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It’s time for bird feeders – and the observations they produce  – to return

  • A northern cardinal perches on a branch during a light winter snow. Courtesy

  • A Red Tail Hawk with its prey near exit 14 of I-93 in Concord in 2015. GEOFF FORESTER—Monitor staff



Monitor staff
Friday, November 23, 2018

The arrival of winter is exciting to snow sports enthusiasts, but it’s good news for another group, too: backyard bird watchers.

Dec. 1 is the official date when New Hampshire Fish and Game says it’s okay to put out bird feeders because bears, which love to raid bird feeders for fat- and oil-rich seeds, are likely to have settled down for a long winter’s snooze, especially given the cold blast we’re living through.

That means this is also the time of year to see whether any avian surprises are in store.

“One species we haven’t seen in a while are evening grosbeaks and we are starting to see them. The males are gorgeous, yellow and black with white,” said Becky Suomala, wildlife biologist for New Hampshire Audubon. “Back in the ’70s and ’80s there were big flocks coming to feeders but the numbers tapered off.

“I get people reporting them saying, ‘I haven’t had them in years,’ ” Suomala said.

The reason for this return has nothing to do with us. “I think it’s due to the spruce budworm outbreak in Quebec,” Suomala said. The grosbeaks have been lured back east by the tasty budworms, a favorite food.

Bird watchers have a long history of keeping an eye out for surprises and trends in the nation’s bird population. This ability is becoming more important as climate change fueled by manmade activities alters long-term and short-term weather patterns. Keeping tabs on the movement of birds is one way to understand and cope with those changes.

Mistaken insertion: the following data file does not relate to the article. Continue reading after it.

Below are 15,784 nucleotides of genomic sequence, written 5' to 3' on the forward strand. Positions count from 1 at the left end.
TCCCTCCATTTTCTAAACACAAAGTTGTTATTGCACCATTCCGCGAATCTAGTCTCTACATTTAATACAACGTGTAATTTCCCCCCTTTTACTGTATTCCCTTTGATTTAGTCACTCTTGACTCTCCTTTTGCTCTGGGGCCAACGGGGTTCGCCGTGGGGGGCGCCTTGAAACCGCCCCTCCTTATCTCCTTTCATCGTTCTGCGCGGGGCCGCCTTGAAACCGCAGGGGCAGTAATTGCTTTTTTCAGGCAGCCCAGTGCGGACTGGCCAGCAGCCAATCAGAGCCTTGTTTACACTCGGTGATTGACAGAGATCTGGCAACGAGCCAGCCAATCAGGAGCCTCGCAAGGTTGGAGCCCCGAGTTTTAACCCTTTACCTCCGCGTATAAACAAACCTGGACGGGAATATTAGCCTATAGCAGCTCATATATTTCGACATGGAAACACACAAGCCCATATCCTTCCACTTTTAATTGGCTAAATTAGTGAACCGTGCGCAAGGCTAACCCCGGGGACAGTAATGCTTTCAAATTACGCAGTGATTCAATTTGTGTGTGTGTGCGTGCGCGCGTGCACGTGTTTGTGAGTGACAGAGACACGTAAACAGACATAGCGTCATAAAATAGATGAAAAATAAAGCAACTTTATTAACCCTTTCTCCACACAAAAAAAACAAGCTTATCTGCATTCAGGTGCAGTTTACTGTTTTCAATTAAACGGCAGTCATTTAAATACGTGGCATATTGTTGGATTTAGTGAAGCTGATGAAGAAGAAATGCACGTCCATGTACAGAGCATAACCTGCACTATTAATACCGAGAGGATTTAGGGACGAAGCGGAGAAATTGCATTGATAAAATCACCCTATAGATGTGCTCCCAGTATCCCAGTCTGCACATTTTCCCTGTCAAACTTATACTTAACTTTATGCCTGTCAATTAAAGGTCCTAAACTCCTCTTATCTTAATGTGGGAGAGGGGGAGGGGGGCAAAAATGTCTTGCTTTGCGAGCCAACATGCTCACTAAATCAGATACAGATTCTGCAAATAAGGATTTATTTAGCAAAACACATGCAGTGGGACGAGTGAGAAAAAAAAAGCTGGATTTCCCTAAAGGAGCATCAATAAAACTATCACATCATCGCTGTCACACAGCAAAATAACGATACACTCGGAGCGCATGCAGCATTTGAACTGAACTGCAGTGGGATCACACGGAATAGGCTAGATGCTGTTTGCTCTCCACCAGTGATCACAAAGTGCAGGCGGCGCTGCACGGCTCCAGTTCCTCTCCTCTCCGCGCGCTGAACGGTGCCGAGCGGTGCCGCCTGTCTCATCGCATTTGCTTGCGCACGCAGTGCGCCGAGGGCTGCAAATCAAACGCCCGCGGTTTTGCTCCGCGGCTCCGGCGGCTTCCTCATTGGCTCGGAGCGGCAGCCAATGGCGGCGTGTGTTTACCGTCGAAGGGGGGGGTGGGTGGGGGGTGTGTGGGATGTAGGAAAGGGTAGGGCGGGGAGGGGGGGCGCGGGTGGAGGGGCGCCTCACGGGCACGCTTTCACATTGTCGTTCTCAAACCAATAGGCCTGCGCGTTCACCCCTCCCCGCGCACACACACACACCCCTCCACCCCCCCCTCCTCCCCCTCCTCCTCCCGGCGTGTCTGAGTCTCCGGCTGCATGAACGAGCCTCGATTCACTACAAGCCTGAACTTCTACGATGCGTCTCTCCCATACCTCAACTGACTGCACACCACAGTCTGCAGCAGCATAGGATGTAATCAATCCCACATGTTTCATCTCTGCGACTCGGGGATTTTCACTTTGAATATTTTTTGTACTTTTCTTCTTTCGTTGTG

Hundreds of New Hampshire bird watchers are likely to participate in the Christmas Bird Count, a national citizen-science project that has been going on for 118 years.

This program counts birds in a number of select areas during the month of December, providing long-term records that are of value to scientists.

There are 21 Christmas Bird Count locations in New Hampshire, with the one in Concord being one of the earliest. It is set for Dec. 15. To participate or learn more about the Concord count, contact Robert Quinn by by emailing RAQbirds@aol.com.

Other central New Hampshire counts include one around Laconia at the end of December, and one around Lake Sunapee on Dec. 15. Details can be found at New Hampshire Audubon’s site, nhaudubon.org.

A similar program happens in February with the Backyard Bird Count. It covers the entire state, not just select areas, and involves people counting the number and species of birds that arrive at their feeders.

This year, they probably will include the pine siskin and common redpoll.

“These are visitors from the north. Some years we have none and in other years we have lots, it’s hard to predict,” Suomala said.